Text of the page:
We also made sure to make time for ourselves every day. We walked to the beach a lot (I timed it – a mellow 7 minute stroll) and found we really liked it at low tide. We like to walk, talk, and sightsee and the flatter, wider beach is great for that. We also spent time in the water, just being there. I body-surfed without a care, and Deb learned to get comfortable in the waves. For a Kansas girl, this is a victory! She can now get out past the breakers without getting pounded, and dip under the waves with the right timing, most of the time even coming up without a face full of hair! When we'd come back from the beach, it was a quick rinse of the sand from our feet and more water time in Mom's pool.
We liked to go biking around the island, and did that several times a week, usually doing about 10 mile loops. I find it pretty funny now, looking back on my childhood in regards to bicycling. I used to think that everything was so far away around here! When I was 12 or so, I thought I was some kind of superhero for riding my bike all the way down to the ballparks in Melbourne Beach for baseball practice. Now, we get on our bikes, and we're at the beach in 2 minutes; a few minutes later we're on the riverside. Going lengthwise on this long skinny strand, we can easily ride to south Merritt Island one day, to Melbourne Bch the next, all around Indialantic after that, until we quickly start to run out of new places to go. Heck, if we were really motivated, we could do all those things in the same day.
And that heroic ride to the baseball field is about 20 easy minutes on the bike! Ha ha, I laugh at my former self! We rode across the big causeway bridge (below) one day and it was also surprisingly easy, the climb over that bridge. We almost always take our dogs in the saddle baskets for these rides – they love it! They tend to lean out a little bit to get a good breeze, looking like those dogs hanging from the car window but only going 10-15 mph, not 40+ with ears all a-flappin'.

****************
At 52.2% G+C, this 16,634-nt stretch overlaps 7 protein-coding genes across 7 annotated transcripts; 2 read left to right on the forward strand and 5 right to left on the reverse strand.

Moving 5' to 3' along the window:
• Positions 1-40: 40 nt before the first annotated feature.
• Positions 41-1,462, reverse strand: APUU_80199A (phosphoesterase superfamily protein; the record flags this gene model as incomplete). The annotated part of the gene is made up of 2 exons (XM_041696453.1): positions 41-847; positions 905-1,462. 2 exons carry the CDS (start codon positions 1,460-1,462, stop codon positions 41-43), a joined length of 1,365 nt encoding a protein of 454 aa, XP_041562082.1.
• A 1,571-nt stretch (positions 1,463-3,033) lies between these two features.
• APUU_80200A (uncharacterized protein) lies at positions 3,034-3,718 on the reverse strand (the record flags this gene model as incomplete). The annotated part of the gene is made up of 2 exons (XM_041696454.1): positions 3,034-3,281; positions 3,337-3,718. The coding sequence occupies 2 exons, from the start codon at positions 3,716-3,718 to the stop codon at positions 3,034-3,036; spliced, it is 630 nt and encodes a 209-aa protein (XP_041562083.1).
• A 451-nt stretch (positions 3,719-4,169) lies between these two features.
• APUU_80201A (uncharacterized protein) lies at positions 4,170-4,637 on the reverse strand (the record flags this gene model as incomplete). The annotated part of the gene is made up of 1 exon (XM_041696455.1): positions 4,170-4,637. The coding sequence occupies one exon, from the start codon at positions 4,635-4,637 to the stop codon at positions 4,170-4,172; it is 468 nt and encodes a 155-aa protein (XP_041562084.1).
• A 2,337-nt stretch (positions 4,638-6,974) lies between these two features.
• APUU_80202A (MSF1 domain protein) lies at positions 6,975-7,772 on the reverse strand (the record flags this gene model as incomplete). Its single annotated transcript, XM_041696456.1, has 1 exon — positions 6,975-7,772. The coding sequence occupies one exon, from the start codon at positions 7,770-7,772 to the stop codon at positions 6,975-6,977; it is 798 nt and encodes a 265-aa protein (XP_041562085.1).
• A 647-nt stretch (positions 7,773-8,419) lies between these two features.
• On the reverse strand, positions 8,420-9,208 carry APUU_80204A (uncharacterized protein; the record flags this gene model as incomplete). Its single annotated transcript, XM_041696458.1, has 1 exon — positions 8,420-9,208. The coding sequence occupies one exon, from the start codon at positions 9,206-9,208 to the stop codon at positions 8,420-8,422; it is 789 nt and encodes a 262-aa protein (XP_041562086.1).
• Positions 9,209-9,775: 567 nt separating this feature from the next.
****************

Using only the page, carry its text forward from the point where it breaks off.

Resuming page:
That was the day we saw manatees in a small bayou in a neighborhood in Melbourne, off Crane Creek. I was showing Deb some of old Melbourne and we were just exploring an old neighborhood down by the water. The manatees were awfully cute, popping up their noses for a quick breath and generally showing us how to chill. We also enjoyed lunch at a Cuban restaurant right on the creek, sharing a Cubano sandwich and tostones (fried plantains). It was incredibly hot that day and because of the pups, we could only be seated at a table that was literally in their parking lot (on the edge of it). Lots of ice-water and sweet tea helped out with that, but we were drenched.
Also to stay cool, in our free time we managed to find a couple of good brewpubs in Melbourne: the HellnBlazes and Intracoastal breweries. I know that's shocking news, that we found breweries and we've been to both of them more than once! HellnBlazes is in old downtown Melbourne and has a beautiful layout and décor. I liked their beers quite a bit, but Deb was less impressed. Intracoastal is on the Eau Gallie Causeway road, also on the mainland side. Deb loves the side streets around there, with names like Pineapple, Avocado, and Guava, makes her feel oh so tropical. Even though we missed the Bacon Fest (yes, they had a bunch of different bacon beers) we both really enjoyed their selection and their picnic tables, inside and out. Another thing we like is how dog-friendly they are, and people-friendly too!
So, why is it called the Space Coast? The next post will explain.
TODAY'S SPECIAL: Trust Me!